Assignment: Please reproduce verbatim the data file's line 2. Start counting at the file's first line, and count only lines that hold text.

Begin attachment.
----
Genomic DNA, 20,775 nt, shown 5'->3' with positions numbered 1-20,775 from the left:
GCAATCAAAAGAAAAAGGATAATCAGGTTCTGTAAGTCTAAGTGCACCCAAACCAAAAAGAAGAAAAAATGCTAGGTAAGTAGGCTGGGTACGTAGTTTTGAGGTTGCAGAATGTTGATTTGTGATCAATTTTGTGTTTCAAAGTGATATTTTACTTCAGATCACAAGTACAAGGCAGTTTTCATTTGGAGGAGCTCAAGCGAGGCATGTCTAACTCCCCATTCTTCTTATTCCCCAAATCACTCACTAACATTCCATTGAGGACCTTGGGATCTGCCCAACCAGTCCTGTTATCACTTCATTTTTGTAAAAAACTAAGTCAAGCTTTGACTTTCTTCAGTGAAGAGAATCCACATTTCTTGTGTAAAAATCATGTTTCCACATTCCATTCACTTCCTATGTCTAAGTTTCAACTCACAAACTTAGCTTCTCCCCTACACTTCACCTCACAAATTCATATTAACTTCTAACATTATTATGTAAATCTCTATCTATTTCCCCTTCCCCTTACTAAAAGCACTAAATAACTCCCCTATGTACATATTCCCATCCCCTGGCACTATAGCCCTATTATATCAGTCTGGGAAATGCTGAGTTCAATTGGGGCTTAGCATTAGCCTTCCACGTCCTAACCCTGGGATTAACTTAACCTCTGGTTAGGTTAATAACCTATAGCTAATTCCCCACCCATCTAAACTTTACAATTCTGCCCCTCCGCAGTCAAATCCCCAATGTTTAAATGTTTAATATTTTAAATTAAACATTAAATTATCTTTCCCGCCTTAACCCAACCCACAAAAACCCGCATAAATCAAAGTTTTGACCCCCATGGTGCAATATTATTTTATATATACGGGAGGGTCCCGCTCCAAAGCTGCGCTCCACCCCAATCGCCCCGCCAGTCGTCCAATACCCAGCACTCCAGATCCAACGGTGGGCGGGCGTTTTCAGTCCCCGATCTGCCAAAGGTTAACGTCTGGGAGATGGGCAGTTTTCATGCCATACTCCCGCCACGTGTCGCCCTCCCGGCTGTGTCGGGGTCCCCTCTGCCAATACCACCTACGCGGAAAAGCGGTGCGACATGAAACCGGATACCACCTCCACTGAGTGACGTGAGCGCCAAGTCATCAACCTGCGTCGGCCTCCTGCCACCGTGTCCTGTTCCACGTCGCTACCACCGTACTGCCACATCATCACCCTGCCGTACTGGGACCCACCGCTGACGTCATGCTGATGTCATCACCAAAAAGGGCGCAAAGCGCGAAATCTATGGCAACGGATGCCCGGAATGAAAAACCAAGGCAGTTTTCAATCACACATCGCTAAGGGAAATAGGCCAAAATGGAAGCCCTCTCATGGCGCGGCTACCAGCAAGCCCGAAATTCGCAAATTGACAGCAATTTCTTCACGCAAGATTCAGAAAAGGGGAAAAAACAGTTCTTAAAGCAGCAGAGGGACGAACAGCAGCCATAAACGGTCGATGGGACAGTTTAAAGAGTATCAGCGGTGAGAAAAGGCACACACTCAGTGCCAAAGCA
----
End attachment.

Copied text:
GCAATCAAAAGAAAAAGGATAATCAGGTTCTGTAAGTCTAAGTGCACCCAAACCAAAAAGAAGAAAAAATGCTAGGTAAGTAGGCTGGGTACGTAGTTTTGAGGTTGCAGAATGTTGATTTGTGATCAATTTTGTGTTTCAAAGTGATATTTTACTTCAGATCACAAGTACAAGGCAGTTTTCATTTGGAGGAGCTCAAGCGAGGCATGTCTAACTCCCCATTCTTCTTATTCCCCAAATCACTCACTAACATTCCATTGAGGACCTTGGGATCTGCCCAACCAGTCCTGTTATCACTTCATTTTTGTAAAAAACTAAGTCAAGCTTTGACTTTCTTCAGTGAAGAGAATCCACATTTCTTGTGTAAAAATCATGTTTCCACATTCCATTCACTTCCTATGTCTAAGTTTCAACTCACAAACTTAGCTTCTCCCCTACACTTCACCTCACAAATTCATATTAACTTCTAACATTATTATGTAAATCTCTATCTATTTCCCCTTCCCCTTACTAAAAGCACTAAATAACTCCCCTATGTACATATTCCCATCCCCTGGCACTATAGCCCTATTATATCAGTCTGGGAAATGCTGAGTTCAATTGGGGCTTAGCATTAGCCTTCCACGTCCTAACCCTGGGATTAACTTAACCTCTGGTTAGGTTAATAACCTATAGCTAATTCCCCACCCATCTAAACTTTACAATTCTGCCCCTCCGCAGTCAAATCCCCAATGTTTAAATGTTTAATATTTTAAATTAAACATTAAATTATCTTTCCCGCCTTAACCCAACCCACAAAAACCCGCATAAATCAAAGTTTTGACCCCCATGGTGCAATATTATTTTATATATACGGGAGGGTCCCGCTCCAAAGCTGCGCTCCACCCCAATCGCCCCGCCAGTCGTCCAATACCCAGCACTCCAGATCCAACGGTGGGCGGGCGTTTTCAGTCCCCGATCTGCCAAAGGTTAACGTCTGGGAGATGGGCAGTTTTCATGCCATACTCCCGCCACGTGTCGCCCTCCCGGCTGTGTCGGGGTCCCCTCTGCCAATACCACCTACGCGGAAAAGCGGTGCGACATGAAACCGGATACCACCTCCACTGAGTGACGTGAGCGCCAAGTCATCAACCTGCGTCGGCCTCCTGCCACCGTGTCCTGTTCCACGTCGCTACCACCGTACTGCCACATCATCACCCTGCCGTACTGGGACCCACCGCTGACGTCATGCTGATGTCATCACCAAAAAGGGCGCAAAGCGCGAAATCTATGGCAACGGATGCCCGGAATGAAAAACCAAGGCAGTTTTCAATCACACATCGCTAAGGGAAATAGGCCAAAATGGAAGCCCTCTCATGGCGCGGCTACCAGCAAGCCCGAAATTCGCAAATTGACAGCAATTTCTTCACGCAAGATTCAGAAAAGGGGAAAAAACAGTTCTTAAAGCAGCAGAGGGACGAACAGCAGCCATAAACGGTCGATGGGACAGTTTAAAGAGTATCAGCGGTGAGAAAAGGCACACACTCAGTGCCAAAGCA